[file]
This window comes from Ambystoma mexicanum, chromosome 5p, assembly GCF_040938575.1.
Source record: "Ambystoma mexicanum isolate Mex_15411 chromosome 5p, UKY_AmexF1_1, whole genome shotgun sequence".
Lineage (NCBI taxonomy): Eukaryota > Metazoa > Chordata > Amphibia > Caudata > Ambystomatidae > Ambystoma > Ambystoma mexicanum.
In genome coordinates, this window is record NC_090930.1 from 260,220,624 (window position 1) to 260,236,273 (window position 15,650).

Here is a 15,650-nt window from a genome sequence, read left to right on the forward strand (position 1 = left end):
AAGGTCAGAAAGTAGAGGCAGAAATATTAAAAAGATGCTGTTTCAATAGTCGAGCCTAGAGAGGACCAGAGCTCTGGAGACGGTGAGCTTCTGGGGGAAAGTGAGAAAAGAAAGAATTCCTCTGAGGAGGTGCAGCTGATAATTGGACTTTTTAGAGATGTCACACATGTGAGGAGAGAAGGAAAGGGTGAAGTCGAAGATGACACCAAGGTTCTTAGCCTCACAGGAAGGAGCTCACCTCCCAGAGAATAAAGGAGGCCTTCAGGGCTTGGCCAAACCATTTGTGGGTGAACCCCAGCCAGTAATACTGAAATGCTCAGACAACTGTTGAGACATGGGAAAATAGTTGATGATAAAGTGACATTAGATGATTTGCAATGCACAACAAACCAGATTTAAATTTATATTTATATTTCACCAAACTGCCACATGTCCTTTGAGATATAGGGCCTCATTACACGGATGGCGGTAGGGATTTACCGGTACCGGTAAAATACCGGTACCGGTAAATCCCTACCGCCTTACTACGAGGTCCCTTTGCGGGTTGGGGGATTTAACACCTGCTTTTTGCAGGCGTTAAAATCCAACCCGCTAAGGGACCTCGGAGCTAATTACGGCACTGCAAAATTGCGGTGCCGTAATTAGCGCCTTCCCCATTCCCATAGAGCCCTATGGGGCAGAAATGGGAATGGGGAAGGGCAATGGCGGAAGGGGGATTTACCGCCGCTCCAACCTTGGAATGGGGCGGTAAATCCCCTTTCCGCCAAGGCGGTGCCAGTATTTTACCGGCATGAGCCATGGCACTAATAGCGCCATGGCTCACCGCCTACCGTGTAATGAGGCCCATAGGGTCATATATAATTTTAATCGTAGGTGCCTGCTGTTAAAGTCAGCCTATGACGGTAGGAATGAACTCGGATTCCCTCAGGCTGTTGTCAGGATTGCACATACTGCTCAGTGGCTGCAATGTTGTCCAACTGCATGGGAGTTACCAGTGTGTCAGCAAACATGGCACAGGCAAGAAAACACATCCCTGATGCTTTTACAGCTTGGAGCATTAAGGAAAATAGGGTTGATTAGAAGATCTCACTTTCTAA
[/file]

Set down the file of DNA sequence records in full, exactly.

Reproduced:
This window comes from Ambystoma mexicanum, chromosome 5p, assembly GCF_040938575.1.
Source record: "Ambystoma mexicanum isolate Mex_15411 chromosome 5p, UKY_AmexF1_1, whole genome shotgun sequence".
Lineage (NCBI taxonomy): Eukaryota > Metazoa > Chordata > Amphibia > Caudata > Ambystomatidae > Ambystoma > Ambystoma mexicanum.
In genome coordinates, this window is record NC_090930.1 from 260,220,624 (window position 1) to 260,236,273 (window position 15,650).

Here is a 15,650-nt window from a genome sequence, read left to right on the forward strand (position 1 = left end):
AAGGTCAGAAAGTAGAGGCAGAAATATTAAAAAGATGCTGTTTCAATAGTCGAGCCTAGAGAGGACCAGAGCTCTGGAGACGGTGAGCTTCTGGGGGAAAGTGAGAAAAGAAAGAATTCCTCTGAGGAGGTGCAGCTGATAATTGGACTTTTTAGAGATGTCACACATGTGAGGAGAGAAGGAAAGGGTGAAGTCGAAGATGACACCAAGGTTCTTAGCCTCACAGGAAGGAGCTCACCTCCCAGAGAATAAAGGAGGCCTTCAGGGCTTGGCCAAACCATTTGTGGGTGAACCCCAGCCAGTAATACTGAAATGCTCAGACAACTGTTGAGACATGGGAAAATAGTTGATGATAAAGTGACATTAGATGATTTGCAATGCACAACAAACCAGATTTAAATTTATATTTATATTTCACCAAACTGCCACATGTCCTTTGAGATATAGGGCCTCATTACACGGATGGCGGTAGGGATTTACCGGTACCGGTAAAATACCGGTACCGGTAAATCCCTACCGCCTTACTACGAGGTCCCTTTGCGGGTTGGGGGATTTAACACCTGCTTTTTGCAGGCGTTAAAATCCAACCCGCTAAGGGACCTCGGAGCTAATTACGGCACTGCAAAATTGCGGTGCCGTAATTAGCGCCTTCCCCATTCCCATAGAGCCCTATGGGGCAGAAATGGGAATGGGGAAGGGCAATGGCGGAAGGGGGATTTACCGCCGCTCCAACCTTGGAATGGGGCGGTAAATCCCCTTTCCGCCAAGGCGGTGCCAGTATTTTACCGGCATGAGCCATGGCACTAATAGCGCCATGGCTCACCGCCTACCGTGTAATGAGGCCCATAGGGTCATATATAATTTTAATCGTAGGTGCCTGCTGTTAAAGTCAGCCTATGACGGTAGGAATGAACTCGGATTCCCTCAGGCTGTTGTCAGGATTGCACATACTGCTCAGTGGCTGCAATGTTGTCCAACTGCATGGGAGTTACCAGTGTGTCAGCAAACATGGCACAGGCAAGAAAACACATCCCTGATGCTTTTACAGCTTGGAGCATTAAGGAAAATAGGGTTGATTAGAAGATCTCACTTTCTAA